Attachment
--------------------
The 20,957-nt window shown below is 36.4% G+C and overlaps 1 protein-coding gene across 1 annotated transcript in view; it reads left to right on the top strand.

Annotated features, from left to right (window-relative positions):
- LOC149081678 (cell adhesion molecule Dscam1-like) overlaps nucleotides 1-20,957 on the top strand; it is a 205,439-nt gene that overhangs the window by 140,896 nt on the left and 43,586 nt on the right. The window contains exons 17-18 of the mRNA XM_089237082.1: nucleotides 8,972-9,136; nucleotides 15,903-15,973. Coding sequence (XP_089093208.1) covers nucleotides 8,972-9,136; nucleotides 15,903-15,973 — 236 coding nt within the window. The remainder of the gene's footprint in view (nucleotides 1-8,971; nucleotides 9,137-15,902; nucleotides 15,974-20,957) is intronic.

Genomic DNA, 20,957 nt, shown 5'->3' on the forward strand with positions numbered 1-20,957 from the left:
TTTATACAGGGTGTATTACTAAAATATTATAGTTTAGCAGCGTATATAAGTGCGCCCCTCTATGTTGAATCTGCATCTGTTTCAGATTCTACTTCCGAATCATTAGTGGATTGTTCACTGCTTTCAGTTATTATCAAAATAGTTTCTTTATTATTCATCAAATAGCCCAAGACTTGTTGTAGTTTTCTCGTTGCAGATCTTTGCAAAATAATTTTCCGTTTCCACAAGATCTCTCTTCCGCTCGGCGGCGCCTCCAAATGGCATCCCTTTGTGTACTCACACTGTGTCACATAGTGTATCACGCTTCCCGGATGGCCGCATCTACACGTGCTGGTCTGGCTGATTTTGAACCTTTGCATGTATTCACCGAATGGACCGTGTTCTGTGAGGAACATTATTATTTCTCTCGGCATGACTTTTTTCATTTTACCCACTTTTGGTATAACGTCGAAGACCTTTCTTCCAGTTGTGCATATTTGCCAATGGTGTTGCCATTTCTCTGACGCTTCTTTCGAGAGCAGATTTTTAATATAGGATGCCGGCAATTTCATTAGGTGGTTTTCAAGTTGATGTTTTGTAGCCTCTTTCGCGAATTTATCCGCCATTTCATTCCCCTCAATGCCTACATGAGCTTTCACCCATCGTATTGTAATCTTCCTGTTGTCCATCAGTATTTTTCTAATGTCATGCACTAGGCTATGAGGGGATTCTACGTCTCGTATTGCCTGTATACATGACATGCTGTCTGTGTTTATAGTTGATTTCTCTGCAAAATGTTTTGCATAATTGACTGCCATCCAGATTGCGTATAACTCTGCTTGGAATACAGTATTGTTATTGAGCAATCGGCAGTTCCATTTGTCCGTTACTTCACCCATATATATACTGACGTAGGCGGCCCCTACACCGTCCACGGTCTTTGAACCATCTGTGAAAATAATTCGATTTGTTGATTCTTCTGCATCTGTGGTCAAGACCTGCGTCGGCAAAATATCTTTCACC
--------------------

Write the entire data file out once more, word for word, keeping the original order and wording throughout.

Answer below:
The 20,957-nt window shown below is 36.4% G+C and overlaps 1 protein-coding gene across 1 annotated transcript in view; it reads left to right on the top strand.

Annotated features, from left to right (window-relative positions):
- LOC149081678 (cell adhesion molecule Dscam1-like) overlaps nucleotides 1-20,957 on the top strand; it is a 205,439-nt gene that overhangs the window by 140,896 nt on the left and 43,586 nt on the right. The window contains exons 17-18 of the mRNA XM_089237082.1: nucleotides 8,972-9,136; nucleotides 15,903-15,973. Coding sequence (XP_089093208.1) covers nucleotides 8,972-9,136; nucleotides 15,903-15,973 — 236 coding nt within the window. The remainder of the gene's footprint in view (nucleotides 1-8,971; nucleotides 9,137-15,902; nucleotides 15,974-20,957) is intronic.

Genomic DNA, 20,957 nt, shown 5'->3' on the forward strand with positions numbered 1-20,957 from the left:
TTTATACAGGGTGTATTACTAAAATATTATAGTTTAGCAGCGTATATAAGTGCGCCCCTCTATGTTGAATCTGCATCTGTTTCAGATTCTACTTCCGAATCATTAGTGGATTGTTCACTGCTTTCAGTTATTATCAAAATAGTTTCTTTATTATTCATCAAATAGCCCAAGACTTGTTGTAGTTTTCTCGTTGCAGATCTTTGCAAAATAATTTTCCGTTTCCACAAGATCTCTCTTCCGCTCGGCGGCGCCTCCAAATGGCATCCCTTTGTGTACTCACACTGTGTCACATAGTGTATCACGCTTCCCGGATGGCCGCATCTACACGTGCTGGTCTGGCTGATTTTGAACCTTTGCATGTATTCACCGAATGGACCGTGTTCTGTGAGGAACATTATTATTTCTCTCGGCATGACTTTTTTCATTTTACCCACTTTTGGTATAACGTCGAAGACCTTTCTTCCAGTTGTGCATATTTGCCAATGGTGTTGCCATTTCTCTGACGCTTCTTTCGAGAGCAGATTTTTAATATAGGATGCCGGCAATTTCATTAGGTGGTTTTCAAGTTGATGTTTTGTAGCCTCTTTCGCGAATTTATCCGCCATTTCATTCCCCTCAATGCCTACATGAGCTTTCACCCATCGTATTGTAATCTTCCTGTTGTCCATCAGTATTTTTCTAATGTCATGCACTAGGCTATGAGGGGATTCTACGTCTCGTATTGCCTGTATACATGACATGCTGTCTGTGTTTATAGTTGATTTCTCTGCAAAATGTTTTGCATAATTGACTGCCATCCAGATTGCGTATAACTCTGCTTGGAATACAGTATTGTTATTGAGCAATCGGCAGTTCCATTTGTCCGTTACTTCACCCATATATATACTGACGTAGGCGGCCCCTACACCGTCCACGGTCTTTGAACCATCTGTGAAAATAATTCGATTTGTTGATTCTTCTGCATCTGTGGTCAAGACCTGCGTCGGCAAAATATCTTTCACC